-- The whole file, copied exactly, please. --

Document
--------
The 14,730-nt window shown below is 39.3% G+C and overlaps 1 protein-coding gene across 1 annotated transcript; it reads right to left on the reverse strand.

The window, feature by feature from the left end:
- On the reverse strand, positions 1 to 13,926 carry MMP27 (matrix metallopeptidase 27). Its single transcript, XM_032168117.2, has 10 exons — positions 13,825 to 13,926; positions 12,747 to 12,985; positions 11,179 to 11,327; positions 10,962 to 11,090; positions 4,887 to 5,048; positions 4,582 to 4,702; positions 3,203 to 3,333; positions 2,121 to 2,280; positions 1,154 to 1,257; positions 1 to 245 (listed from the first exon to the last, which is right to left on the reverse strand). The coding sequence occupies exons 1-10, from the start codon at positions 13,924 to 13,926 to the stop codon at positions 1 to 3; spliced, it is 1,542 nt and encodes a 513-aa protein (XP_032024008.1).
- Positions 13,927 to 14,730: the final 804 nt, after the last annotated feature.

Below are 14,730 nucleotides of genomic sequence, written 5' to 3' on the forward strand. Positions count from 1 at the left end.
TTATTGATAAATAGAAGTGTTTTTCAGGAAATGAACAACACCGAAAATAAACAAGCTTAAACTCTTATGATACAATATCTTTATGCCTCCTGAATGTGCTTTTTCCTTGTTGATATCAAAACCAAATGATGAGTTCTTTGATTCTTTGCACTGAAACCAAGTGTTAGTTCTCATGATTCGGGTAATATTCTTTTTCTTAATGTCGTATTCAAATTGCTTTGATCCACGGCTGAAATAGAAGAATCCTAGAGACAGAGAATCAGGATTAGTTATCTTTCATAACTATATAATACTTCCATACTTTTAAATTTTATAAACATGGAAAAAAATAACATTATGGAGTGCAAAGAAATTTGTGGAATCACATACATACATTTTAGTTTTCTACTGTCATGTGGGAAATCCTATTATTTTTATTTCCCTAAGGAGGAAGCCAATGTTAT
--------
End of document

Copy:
The 14,730-nt window shown below is 39.3% G+C and overlaps 1 protein-coding gene across 1 annotated transcript; it reads right to left on the reverse strand.

The window, feature by feature from the left end:
- On the reverse strand, positions 1 to 13,926 carry MMP27 (matrix metallopeptidase 27). Its single transcript, XM_032168117.2, has 10 exons — positions 13,825 to 13,926; positions 12,747 to 12,985; positions 11,179 to 11,327; positions 10,962 to 11,090; positions 4,887 to 5,048; positions 4,582 to 4,702; positions 3,203 to 3,333; positions 2,121 to 2,280; positions 1,154 to 1,257; positions 1 to 245 (listed from the first exon to the last, which is right to left on the reverse strand). The coding sequence occupies exons 1-10, from the start codon at positions 13,924 to 13,926 to the stop codon at positions 1 to 3; spliced, it is 1,542 nt and encodes a 513-aa protein (XP_032024008.1).
- Positions 13,927 to 14,730: the final 804 nt, after the last annotated feature.

Below are 14,730 nucleotides of genomic sequence, written 5' to 3' on the forward strand. Positions count from 1 at the left end.
TTATTGATAAATAGAAGTGTTTTTCAGGAAATGAACAACACCGAAAATAAACAAGCTTAAACTCTTATGATACAATATCTTTATGCCTCCTGAATGTGCTTTTTCCTTGTTGATATCAAAACCAAATGATGAGTTCTTTGATTCTTTGCACTGAAACCAAGTGTTAGTTCTCATGATTCGGGTAATATTCTTTTTCTTAATGTCGTATTCAAATTGCTTTGATCCACGGCTGAAATAGAAGAATCCTAGAGACAGAGAATCAGGATTAGTTATCTTTCATAACTATATAATACTTCCATACTTTTAAATTTTATAAACATGGAAAAAAATAACATTATGGAGTGCAAAGAAATTTGTGGAATCACATACATACATTTTAGTTTTCTACTGTCATGTGGGAAATCCTATTATTTTTATTTCCCTAAGGAGGAAGCCAATGTTAT